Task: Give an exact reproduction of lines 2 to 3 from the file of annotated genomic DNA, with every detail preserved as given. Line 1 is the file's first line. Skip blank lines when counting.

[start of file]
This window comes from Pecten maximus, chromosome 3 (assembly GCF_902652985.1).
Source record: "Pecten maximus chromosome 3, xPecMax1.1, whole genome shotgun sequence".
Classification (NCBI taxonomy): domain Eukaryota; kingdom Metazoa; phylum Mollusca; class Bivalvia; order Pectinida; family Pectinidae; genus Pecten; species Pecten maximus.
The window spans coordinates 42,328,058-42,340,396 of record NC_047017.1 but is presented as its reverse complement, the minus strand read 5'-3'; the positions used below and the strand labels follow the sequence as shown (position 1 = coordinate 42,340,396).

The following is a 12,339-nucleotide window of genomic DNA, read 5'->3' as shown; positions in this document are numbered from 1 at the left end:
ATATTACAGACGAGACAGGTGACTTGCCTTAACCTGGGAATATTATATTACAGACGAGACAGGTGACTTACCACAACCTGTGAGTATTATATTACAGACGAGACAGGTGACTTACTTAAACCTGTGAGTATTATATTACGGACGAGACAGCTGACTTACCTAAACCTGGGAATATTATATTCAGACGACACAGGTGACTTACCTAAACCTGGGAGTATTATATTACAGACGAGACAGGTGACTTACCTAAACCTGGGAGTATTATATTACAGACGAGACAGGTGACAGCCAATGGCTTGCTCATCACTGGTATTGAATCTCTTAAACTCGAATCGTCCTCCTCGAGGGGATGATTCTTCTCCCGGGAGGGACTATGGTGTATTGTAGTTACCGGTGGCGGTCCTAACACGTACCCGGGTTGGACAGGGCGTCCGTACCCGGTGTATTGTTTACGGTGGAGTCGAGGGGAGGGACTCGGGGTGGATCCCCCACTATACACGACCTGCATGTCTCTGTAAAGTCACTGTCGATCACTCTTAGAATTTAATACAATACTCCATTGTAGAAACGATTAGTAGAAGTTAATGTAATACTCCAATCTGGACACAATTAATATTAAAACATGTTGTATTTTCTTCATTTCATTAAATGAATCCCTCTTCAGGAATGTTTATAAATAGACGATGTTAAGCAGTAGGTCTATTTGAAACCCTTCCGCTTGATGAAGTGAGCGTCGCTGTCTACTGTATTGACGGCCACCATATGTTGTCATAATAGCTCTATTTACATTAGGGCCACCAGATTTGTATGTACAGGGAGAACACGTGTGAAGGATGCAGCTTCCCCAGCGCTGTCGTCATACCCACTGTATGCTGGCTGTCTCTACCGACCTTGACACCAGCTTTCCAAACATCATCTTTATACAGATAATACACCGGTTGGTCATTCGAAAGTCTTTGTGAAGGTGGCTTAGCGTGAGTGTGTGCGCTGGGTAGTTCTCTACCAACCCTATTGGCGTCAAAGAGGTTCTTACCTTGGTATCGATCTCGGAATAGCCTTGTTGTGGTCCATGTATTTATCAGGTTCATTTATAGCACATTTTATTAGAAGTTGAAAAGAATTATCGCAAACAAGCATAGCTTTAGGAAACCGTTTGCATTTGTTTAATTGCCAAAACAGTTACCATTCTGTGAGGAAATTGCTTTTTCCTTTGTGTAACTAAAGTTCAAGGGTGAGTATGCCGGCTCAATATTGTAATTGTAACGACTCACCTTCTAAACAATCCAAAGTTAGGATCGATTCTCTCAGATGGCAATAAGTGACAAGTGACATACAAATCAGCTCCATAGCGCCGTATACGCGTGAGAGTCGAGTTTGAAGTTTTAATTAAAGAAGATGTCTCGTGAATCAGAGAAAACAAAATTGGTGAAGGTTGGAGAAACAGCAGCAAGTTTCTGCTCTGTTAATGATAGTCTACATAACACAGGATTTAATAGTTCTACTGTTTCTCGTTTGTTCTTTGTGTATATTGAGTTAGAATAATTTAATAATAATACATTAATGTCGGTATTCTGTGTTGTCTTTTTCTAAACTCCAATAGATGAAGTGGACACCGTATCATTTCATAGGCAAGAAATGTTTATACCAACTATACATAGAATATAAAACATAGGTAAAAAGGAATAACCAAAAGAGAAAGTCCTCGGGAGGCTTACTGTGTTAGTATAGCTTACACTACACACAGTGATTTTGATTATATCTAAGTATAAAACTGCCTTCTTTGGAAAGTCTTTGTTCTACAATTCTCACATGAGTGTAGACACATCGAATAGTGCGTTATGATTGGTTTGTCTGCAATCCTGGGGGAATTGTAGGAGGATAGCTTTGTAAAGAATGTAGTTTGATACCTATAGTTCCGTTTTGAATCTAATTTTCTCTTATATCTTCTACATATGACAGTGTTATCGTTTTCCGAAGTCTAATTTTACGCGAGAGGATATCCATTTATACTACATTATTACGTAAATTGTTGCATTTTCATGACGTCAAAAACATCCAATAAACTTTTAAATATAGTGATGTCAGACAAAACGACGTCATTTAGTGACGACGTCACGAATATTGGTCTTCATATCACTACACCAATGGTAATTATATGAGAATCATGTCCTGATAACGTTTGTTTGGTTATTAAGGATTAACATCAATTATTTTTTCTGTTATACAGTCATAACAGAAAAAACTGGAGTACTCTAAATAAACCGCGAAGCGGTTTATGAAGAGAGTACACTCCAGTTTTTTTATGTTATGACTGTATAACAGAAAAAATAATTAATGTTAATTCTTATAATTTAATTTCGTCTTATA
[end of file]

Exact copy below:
Source record: "Pecten maximus chromosome 3, xPecMax1.1, whole genome shotgun sequence".
Classification (NCBI taxonomy): domain Eukaryota; kingdom Metazoa; phylum Mollusca; class Bivalvia; order Pectinida; family Pectinidae; genus Pecten; species Pecten maximus.